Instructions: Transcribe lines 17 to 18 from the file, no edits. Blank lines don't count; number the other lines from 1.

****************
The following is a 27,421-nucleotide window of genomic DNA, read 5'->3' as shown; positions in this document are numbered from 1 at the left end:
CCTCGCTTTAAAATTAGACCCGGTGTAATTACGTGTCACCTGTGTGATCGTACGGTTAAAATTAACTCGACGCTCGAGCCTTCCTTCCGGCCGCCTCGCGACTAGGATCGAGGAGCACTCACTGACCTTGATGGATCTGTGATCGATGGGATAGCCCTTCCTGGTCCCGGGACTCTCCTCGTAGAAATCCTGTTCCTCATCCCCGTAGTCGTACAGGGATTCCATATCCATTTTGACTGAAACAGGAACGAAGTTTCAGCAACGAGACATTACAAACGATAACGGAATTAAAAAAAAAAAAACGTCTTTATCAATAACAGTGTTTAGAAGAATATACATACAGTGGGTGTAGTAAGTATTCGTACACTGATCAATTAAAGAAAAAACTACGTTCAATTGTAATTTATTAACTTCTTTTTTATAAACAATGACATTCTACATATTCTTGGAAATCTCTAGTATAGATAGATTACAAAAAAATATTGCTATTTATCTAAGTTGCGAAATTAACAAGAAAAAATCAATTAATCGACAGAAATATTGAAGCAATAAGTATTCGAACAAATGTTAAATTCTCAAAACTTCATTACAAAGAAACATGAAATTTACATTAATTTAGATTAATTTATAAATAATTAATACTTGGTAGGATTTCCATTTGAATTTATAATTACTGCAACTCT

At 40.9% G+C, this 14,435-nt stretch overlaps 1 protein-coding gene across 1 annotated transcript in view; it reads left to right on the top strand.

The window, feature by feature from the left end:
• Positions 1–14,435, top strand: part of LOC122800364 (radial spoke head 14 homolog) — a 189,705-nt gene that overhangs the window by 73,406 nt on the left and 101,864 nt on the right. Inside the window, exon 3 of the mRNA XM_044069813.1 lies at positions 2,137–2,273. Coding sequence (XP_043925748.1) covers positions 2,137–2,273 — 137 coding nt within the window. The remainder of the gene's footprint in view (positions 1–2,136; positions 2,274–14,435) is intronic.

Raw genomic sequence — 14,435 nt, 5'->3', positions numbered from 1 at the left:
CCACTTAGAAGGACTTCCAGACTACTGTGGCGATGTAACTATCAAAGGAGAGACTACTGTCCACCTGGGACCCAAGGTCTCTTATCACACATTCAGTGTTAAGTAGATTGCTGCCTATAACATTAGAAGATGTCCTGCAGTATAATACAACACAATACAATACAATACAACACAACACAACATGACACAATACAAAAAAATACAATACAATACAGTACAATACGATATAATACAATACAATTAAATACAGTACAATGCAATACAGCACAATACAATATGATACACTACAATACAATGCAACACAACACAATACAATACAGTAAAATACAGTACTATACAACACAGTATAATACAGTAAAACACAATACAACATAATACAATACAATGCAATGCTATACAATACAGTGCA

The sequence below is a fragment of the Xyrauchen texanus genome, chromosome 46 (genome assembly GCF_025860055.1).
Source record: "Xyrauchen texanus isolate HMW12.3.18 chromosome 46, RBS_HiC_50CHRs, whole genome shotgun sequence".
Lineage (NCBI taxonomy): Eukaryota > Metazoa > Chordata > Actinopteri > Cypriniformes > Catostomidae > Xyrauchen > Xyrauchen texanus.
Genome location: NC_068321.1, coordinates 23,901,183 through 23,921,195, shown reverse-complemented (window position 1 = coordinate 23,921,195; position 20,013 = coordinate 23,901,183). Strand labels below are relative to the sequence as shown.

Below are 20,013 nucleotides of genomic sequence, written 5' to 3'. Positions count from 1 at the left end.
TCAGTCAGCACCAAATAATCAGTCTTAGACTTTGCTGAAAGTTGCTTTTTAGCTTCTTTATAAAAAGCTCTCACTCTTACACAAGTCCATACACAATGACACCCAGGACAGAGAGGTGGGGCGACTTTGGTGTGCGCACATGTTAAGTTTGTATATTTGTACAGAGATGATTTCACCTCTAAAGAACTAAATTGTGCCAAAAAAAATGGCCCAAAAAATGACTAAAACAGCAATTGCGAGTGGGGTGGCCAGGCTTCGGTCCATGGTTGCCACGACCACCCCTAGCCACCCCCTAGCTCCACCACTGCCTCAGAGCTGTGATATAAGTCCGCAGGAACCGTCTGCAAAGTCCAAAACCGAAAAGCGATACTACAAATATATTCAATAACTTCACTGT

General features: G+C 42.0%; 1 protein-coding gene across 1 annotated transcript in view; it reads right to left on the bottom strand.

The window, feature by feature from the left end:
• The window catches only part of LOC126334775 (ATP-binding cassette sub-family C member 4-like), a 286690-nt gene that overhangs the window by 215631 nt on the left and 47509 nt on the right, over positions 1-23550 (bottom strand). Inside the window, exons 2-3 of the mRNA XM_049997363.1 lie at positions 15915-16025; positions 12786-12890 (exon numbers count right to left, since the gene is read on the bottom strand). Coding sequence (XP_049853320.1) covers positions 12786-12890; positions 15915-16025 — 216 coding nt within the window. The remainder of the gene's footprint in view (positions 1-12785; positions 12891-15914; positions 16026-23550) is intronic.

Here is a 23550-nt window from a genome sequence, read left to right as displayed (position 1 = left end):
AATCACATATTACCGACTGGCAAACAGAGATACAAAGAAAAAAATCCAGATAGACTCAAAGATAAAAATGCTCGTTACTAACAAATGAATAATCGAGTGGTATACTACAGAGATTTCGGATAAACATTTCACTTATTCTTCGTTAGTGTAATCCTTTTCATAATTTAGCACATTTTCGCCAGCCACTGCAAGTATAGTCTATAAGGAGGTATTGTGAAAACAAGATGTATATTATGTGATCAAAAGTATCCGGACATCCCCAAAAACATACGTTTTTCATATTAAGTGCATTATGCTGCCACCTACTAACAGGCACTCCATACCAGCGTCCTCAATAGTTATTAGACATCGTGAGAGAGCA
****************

Here is a 23550-nt window from a genome sequence, read left to right as displayed (position 1 = left end):
AATCACATATTACCGACTGGCAAACAGAGATACAAAGAAAAAAATCCAGATAGACTCAAAGATAAAAATGCTCGTTACTAACAAATGAATAATCGAGTGGTATACTACAGAGATTTCGGATAAACATTTCACTTATTCTTCGTTAGTGTAATCCTTTTCATAATTTAGCACATTTTCGCCAGCCACTGCAAGTATAGTCTATAAGGAGGTATTGTGAAAACAAGATGTATATTATGTGATCAAAAGTATCCGGACATCCCCAAAAACATACGTTTTTCATATTAAGTGCATTATGCTGCCACCTACTAACAGGCACTCCATACCAGCGTCCTCAATAGTTATTAGACATCGTGAGAGAGCA